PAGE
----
The motion, backed by all councillors at the meeting, means that the Council’s Chief Executive will write to the ambulance service listing the councillors’ concerns.

 

‘Bin the school waste charges’ campaign kicks off

A campaign kicked off this week to throw Cotswolds primary schools a cash lifeline.

Paul Hodgkinson with Jenny Forde.

Paul Hodgkinson with Jenny Forde.

Cllr Paul Hodgkinson (Lib Dem Parliamentary Candidate for the Cotswolds) is calling for primary schools to be included in Cotswold District Council’s waste collection service.

At present, all primary schools are classed as ‘businesses’ and have to pay for their waste to be collected by private contractors.

Cllr Hodgkinson (CDC, Churn Valley) believes the time is right for the Council to be flexible:

“I have previously asked the Leader of the Council to be bold and generous on this issue but it fell on deaf ears. His administration currently doesn’t collect waste from primary schools in the district. However, small rural schools like Chedworth, Southrop and North Cerney pay as much as £1,000 each year for this – when their budgets are very stretched.

“At the moment a school like Temple Guiting has to pay for a private waste lorry to come into the village especially to pick up one or two bins of rubbish. That doesn’t make any sense from a green or cash perspective.

“Given that CDC’s domestic waste lorries literally drive past the schools every time they collect rubbish from residents and could easily pick up their bins, I feel the Council should throw a lifeline to our small schools by including them in waste collections. This would save schools much needed cash.”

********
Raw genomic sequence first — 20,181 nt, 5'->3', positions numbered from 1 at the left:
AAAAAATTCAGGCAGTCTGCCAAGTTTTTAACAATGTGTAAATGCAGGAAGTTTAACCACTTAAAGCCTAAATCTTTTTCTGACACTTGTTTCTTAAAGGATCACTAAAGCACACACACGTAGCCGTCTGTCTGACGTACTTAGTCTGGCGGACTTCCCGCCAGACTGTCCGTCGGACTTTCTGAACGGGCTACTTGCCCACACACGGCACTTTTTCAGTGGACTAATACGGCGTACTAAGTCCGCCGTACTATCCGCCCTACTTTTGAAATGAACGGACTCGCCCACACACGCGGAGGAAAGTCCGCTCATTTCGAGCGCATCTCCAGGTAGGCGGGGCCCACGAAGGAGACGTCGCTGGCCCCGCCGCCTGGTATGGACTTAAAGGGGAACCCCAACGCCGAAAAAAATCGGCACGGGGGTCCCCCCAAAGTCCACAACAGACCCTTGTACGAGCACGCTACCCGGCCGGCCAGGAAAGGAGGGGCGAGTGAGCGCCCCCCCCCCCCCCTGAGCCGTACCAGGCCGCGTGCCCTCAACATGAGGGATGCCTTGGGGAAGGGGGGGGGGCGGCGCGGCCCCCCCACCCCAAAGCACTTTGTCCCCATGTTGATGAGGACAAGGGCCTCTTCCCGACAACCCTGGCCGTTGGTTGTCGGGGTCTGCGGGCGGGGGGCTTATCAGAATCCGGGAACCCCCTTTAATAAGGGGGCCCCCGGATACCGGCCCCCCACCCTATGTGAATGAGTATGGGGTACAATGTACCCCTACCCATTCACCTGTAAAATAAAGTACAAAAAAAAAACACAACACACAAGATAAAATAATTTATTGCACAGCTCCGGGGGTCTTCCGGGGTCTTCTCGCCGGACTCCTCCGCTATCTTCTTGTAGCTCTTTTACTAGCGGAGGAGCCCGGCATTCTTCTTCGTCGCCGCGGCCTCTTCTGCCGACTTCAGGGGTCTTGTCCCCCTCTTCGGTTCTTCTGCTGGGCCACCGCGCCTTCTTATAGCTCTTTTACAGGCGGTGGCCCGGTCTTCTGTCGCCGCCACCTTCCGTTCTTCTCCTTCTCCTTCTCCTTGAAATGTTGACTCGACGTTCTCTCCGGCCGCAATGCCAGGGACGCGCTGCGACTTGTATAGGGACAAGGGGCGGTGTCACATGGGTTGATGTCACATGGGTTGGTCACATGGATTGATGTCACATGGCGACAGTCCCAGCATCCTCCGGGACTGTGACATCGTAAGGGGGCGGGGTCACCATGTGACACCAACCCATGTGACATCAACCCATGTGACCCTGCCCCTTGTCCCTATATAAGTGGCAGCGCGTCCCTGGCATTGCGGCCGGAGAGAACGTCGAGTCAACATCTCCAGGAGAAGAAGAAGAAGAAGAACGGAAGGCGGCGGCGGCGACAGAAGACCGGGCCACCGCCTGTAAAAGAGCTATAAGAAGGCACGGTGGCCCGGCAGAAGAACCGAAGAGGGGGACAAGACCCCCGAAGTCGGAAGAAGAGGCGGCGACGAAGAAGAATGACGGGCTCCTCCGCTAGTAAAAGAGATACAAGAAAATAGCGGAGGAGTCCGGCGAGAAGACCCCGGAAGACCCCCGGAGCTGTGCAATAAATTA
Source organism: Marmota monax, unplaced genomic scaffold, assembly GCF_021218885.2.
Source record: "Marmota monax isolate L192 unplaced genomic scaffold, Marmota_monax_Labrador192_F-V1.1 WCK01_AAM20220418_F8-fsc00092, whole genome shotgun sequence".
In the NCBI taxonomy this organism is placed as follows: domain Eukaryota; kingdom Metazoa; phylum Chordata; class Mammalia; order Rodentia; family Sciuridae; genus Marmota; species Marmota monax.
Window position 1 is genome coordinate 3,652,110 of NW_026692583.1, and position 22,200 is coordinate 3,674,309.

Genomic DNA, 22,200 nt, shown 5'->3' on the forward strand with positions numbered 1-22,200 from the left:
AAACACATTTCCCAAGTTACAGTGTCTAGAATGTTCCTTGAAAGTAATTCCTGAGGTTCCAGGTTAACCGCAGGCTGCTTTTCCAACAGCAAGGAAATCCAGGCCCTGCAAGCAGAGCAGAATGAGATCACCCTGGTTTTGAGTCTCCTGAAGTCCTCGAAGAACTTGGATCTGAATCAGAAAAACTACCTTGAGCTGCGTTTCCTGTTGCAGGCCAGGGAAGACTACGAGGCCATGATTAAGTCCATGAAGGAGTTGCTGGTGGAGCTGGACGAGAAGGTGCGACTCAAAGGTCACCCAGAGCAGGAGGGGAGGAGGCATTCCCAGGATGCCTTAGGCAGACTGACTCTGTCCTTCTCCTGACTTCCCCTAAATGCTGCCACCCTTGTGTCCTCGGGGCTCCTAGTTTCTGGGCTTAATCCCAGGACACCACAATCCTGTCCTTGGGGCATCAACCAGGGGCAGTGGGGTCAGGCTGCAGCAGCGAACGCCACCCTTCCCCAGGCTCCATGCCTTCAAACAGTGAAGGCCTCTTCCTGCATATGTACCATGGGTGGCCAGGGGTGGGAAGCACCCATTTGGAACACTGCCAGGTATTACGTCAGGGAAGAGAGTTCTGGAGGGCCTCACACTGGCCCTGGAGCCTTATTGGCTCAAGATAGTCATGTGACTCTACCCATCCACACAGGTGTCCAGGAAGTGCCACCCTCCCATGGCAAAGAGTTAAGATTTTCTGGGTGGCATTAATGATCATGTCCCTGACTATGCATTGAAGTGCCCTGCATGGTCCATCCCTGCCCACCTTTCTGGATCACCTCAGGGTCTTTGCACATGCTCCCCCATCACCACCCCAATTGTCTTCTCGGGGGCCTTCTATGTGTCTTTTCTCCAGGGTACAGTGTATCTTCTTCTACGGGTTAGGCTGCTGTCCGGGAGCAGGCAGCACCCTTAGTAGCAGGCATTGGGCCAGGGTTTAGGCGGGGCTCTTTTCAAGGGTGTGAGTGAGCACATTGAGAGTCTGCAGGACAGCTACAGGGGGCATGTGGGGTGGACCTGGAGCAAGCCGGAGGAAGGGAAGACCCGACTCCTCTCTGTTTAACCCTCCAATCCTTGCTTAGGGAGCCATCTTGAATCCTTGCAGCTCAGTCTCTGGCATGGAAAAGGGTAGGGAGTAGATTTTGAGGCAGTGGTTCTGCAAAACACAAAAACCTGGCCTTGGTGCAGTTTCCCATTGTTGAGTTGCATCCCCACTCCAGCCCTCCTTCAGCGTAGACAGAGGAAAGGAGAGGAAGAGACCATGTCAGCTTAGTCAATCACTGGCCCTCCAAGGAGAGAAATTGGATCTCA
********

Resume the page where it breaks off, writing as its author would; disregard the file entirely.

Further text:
Now, Cllr Hodgkinson has joined forces with North Cerney Primary School Governor Jenny Forde by writing to all 44 Cotswolds primary schools asking them to back the campaign. Ms Forde, who lives in Bagendon, feels that schools work hard to make small budgets go a long way:

“Every single penny makes a difference to our children’s education. I think it would stick in most people’s throats if they knew they were paying twice for waste collection – through their council tax and through public money that goes towards our state schools.

“This solution seems like common sense to help our schools out so they can put taxpayer’s money to better use to educating our children.”

Once they have heard from all primary schools in the area, Cllr Hodgkinson will present the responses to a Cotswold District Council meeting with Ms Forde.

Cash helps village halls

Three Cotswolds groups have been given County Council cash to kick-start community improvements by sprucing up their buildings.

Paul Hodgkinson with members of the Victoria Hall committee, Bourton

Paul Hodgkinson (front left) with members of the Victoria Hall committee, Bourton

The council set aside £600,000 in its Community Building Improvement Grants scheme to help organisations develop their properties and equipment and so provide better services to support the local community.

Known as ComBI Grants, the money has been given to village halls and buildings in Bourton, Withington and North Cerney.

Cllr Paul Hodgkinson (Bourton & Northleach) said: “These grants recognise all the vital work that the Cotswolds’ community groups are doing locally.

“This initiative supports three buildings in the Cotswolds which are a focal point – the iconic Victoria Rooms in Bourton, the village hall in Withington and the Memorial Hall in North Cerney.

“I’m so pleased that these excellent buildings have got extra cash to help them thrive.”

Earmarked for everything from new flooring to heating systems, the grants were awarded to capital projects that enable community groups to generate additional income or reduce their costs – and make it possible to do more to develop active communities.

Each organisation had to show it was not for private profit, it wanted to use the money for a new project and not a retrospective one, and it had a clear timeline for the improvements.